Ithaka S+R has released Sustaining Our Digital Future: Institutional Strategies for Digital Content.

                Here's an excerpt from the announcement:

                This study involved interviews with more than 80 project leaders and university, library, and museum administrators across the United Kingdom. In the first phase, we interviewed 40 practitioners in the higher education and cultural heritage sectors throughout the United Kingdom to gain an understanding of the processes in place to support digital content post-grant. In the second phase, we closely examined the digital strategies in place at three institutions to better understand the digital content the institutions support, their processes for creating and supporting that content, and, more generally, the role that digital content plays in the strategy of their institutions.

                | Digital Curation Bibliography: Preservation and Stewardship of Scholarly Works (EPUB file, PDF file, paperback, and XHTML website; over 650 entries) | Digital Scholarship |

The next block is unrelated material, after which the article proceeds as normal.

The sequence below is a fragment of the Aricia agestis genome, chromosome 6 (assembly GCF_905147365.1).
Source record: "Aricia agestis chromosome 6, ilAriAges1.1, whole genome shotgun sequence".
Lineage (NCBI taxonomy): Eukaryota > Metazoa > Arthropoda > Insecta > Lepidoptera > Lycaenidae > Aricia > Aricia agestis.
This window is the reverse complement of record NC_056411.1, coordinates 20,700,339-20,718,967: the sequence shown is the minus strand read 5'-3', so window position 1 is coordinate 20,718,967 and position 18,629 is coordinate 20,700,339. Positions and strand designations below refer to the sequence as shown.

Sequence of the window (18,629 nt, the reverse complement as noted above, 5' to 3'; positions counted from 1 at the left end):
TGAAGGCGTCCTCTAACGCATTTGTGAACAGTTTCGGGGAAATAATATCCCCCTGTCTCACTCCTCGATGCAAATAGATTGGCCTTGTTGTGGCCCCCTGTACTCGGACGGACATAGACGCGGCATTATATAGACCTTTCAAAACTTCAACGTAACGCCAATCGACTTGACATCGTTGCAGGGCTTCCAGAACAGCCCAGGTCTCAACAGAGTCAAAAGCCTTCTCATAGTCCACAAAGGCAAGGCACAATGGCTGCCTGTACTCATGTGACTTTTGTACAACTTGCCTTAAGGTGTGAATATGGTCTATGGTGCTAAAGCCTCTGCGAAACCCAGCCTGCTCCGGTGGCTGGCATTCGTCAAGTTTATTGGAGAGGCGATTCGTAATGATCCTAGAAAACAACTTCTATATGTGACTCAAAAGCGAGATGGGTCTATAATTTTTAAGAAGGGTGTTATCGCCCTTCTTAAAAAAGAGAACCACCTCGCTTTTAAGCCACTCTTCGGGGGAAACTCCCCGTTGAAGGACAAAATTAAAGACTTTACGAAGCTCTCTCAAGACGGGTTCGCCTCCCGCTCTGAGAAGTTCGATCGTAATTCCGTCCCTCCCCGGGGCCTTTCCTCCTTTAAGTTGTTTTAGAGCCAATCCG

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                  What’s the Deal with Copyright and 3D Printing?

                  Posted in Copyright, Reports and White Papers on January 31st, 2013

                  Public Knowledge has released What's the Deal with Copyright and 3D Printing?

                  Here's an excerpt from the announcement:

                  Today Public Knowledge is happy to announce a new whitepaper: What's the Deal with Copyright and 3D Printing? This paper is something of a follow up to our previous 3D printing whitepaper It Will Be Awesome if They Don't Screw It Up: 3D Printing, Intellectual Property, and the Fight Over the Next Great Disruptive Technology. Unlike It Will Be Awesome, which focused on the broad connection between intellectual property law and 3D printing, What's the Deal? takes a deeper dive into the relationship between copyright and 3D printing. . . .